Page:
Busy life? Even busier mind? Have you thought about starting a yoga practice to help you relax, concentrate better or even to help reduce pain? Yoga is about more than physical poses. It’s a about a learned process that connects the brain with the body. We turn to Davina Parkinson, from SantoshaYogaBurlington located in Downtown Burlington to explain more about this mind-body connection.
People come to yoga for many reasons: they hear the practice is good to enhance concentration, or their doctor might have recommended it because of a study which described pain relief after a few classes.
For whatever reason they decide to try yoga, many consider it to be another tool in their fitness regime and continue to go to class because it makes them feel limber. A smaller percentage suspect there might be more to making strange shapes with their bodies.
It doesn’t matter the reason for beginning or staying, a commitment to regular practice with a qualified teacher eventually begins to have non-physical effects – changes happen to the participant in unexpected ways.
My guru, the late yoga master BKS Iyengar is famously quoted as saying “ Yoga does not just change the way we see things, it transforms the person who sees. ”.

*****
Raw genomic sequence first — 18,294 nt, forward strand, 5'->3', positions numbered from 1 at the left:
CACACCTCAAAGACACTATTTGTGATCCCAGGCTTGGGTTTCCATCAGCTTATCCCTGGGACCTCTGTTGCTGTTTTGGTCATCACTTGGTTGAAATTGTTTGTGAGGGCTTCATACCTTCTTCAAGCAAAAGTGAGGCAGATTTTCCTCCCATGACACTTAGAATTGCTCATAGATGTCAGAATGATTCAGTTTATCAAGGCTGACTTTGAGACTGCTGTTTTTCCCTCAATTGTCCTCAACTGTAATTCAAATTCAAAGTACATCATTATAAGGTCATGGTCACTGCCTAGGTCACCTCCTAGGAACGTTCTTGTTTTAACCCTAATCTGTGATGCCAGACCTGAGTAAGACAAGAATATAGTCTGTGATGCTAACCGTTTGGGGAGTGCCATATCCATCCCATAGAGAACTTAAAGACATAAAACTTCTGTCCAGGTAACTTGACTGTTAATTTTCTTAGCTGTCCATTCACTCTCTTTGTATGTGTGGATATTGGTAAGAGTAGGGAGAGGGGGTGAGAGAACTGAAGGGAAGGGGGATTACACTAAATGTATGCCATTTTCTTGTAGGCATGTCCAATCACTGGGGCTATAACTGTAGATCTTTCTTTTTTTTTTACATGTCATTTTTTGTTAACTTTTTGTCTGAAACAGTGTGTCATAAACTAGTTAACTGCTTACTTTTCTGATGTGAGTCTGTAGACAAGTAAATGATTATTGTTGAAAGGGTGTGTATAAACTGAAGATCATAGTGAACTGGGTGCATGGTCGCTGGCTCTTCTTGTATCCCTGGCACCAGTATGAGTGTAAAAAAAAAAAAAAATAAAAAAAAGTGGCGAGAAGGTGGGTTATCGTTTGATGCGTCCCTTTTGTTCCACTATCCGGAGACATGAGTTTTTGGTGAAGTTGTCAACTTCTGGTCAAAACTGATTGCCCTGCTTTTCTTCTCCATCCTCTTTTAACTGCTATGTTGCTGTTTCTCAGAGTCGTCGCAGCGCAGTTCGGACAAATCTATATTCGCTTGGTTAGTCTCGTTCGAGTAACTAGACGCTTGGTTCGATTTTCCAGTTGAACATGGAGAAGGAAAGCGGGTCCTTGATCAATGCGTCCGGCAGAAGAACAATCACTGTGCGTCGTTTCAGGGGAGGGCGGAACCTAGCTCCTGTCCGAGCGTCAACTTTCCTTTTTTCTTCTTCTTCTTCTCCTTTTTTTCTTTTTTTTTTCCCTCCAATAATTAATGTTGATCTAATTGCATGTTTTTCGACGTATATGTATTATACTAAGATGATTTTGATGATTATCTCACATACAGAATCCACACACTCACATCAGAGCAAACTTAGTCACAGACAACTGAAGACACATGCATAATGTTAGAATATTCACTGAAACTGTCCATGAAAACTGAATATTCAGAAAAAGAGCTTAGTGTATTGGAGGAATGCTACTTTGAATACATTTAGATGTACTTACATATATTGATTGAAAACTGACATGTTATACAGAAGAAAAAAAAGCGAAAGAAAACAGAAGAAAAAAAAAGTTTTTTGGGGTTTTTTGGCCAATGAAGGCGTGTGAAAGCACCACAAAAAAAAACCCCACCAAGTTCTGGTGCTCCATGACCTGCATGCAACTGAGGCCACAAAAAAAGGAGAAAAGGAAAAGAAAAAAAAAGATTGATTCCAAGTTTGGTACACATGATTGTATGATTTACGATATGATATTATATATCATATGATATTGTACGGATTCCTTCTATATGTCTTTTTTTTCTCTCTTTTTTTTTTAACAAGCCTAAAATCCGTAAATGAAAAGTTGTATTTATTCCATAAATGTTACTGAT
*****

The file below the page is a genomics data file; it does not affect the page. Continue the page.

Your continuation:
How does an 3,000-year old ancient Indian “exercise” programme do this?
To start on the physical plane, in a mindful, introspective practice the amount of concentration required to enter a pose, stay in the pose without strain, and to exit the pose with grace and control is much more than it appears.
Sound difficult? It is important to realise that a yoga practice is a process: that is, although we might start off by not being able to do much, we continually refine the actions involved. This causes us to develop sensitivity in our sensory nervous system – when the parts of the body send signals to the brain, followed by brain to body part feedback. Already we have affected the sharpened neural pathways in how the brain connects to the body.
The way we begin to integrate how various body parts move to achieve better and better alignment to gravity achieves less and less obstruction through the deeper, inner pathways for energy to move around (in yoga this is termed ”prana”). After correct effort, the ability to be still becomes easier.
This last effect is really the reason we do yoga, according to the ancient text “Yoga Sutra” written by Patanjali: yoga removes the fluctuations of the mind.
There are many more complexities to the practice than just doing the physical poses, but we all need an accessible place to begin, and learning where to put our body parts for best potential and health in everyday life gives us immediate success.